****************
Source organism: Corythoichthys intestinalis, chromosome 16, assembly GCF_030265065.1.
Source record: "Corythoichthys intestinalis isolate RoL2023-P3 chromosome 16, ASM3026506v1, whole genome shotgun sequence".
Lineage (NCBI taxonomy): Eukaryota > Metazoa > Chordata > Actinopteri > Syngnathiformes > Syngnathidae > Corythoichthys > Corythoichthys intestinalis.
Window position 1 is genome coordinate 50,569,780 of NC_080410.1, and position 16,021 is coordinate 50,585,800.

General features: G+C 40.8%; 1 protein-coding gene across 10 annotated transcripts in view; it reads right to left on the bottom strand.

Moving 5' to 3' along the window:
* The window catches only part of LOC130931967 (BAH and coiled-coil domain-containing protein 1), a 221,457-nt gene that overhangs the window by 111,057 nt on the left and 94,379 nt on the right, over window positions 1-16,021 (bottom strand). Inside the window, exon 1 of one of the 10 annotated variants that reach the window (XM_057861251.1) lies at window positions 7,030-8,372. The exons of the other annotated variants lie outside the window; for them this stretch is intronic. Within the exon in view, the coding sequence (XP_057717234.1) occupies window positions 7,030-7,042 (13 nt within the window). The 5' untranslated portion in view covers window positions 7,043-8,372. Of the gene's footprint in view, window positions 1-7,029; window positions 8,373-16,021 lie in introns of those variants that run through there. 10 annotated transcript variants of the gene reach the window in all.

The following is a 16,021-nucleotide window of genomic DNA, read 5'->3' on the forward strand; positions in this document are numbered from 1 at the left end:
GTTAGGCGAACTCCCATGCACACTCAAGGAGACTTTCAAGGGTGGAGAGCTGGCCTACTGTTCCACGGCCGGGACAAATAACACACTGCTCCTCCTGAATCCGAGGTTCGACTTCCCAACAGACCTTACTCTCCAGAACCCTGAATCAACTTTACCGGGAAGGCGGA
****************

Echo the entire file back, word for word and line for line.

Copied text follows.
Source organism: Corythoichthys intestinalis, chromosome 16, assembly GCF_030265065.1.
Source record: "Corythoichthys intestinalis isolate RoL2023-P3 chromosome 16, ASM3026506v1, whole genome shotgun sequence".
Lineage (NCBI taxonomy): Eukaryota > Metazoa > Chordata > Actinopteri > Syngnathiformes > Syngnathidae > Corythoichthys > Corythoichthys intestinalis.
Window position 1 is genome coordinate 50,569,780 of NC_080410.1, and position 16,021 is coordinate 50,585,800.

General features: G+C 40.8%; 1 protein-coding gene across 10 annotated transcripts in view; it reads right to left on the bottom strand.

Moving 5' to 3' along the window:
* The window catches only part of LOC130931967 (BAH and coiled-coil domain-containing protein 1), a 221,457-nt gene that overhangs the window by 111,057 nt on the left and 94,379 nt on the right, over window positions 1-16,021 (bottom strand). Inside the window, exon 1 of one of the 10 annotated variants that reach the window (XM_057861251.1) lies at window positions 7,030-8,372. The exons of the other annotated variants lie outside the window; for them this stretch is intronic. Within the exon in view, the coding sequence (XP_057717234.1) occupies window positions 7,030-7,042 (13 nt within the window). The 5' untranslated portion in view covers window positions 7,043-8,372. Of the gene's footprint in view, window positions 1-7,029; window positions 8,373-16,021 lie in introns of those variants that run through there. 10 annotated transcript variants of the gene reach the window in all.

The following is a 16,021-nucleotide window of genomic DNA, read 5'->3' on the forward strand; positions in this document are numbered from 1 at the left end:
GTTAGGCGAACTCCCATGCACACTCAAGGAGACTTTCAAGGGTGGAGAGCTGGCCTACTGTTCCACGGCCGGGACAAATAACACACTGCTCCTCCTGAATCCGAGGTTCGACTTCCCAACAGACCTTACTCTCCAGAACCCTGAATCAACTTTACCGGGAAGGCGGA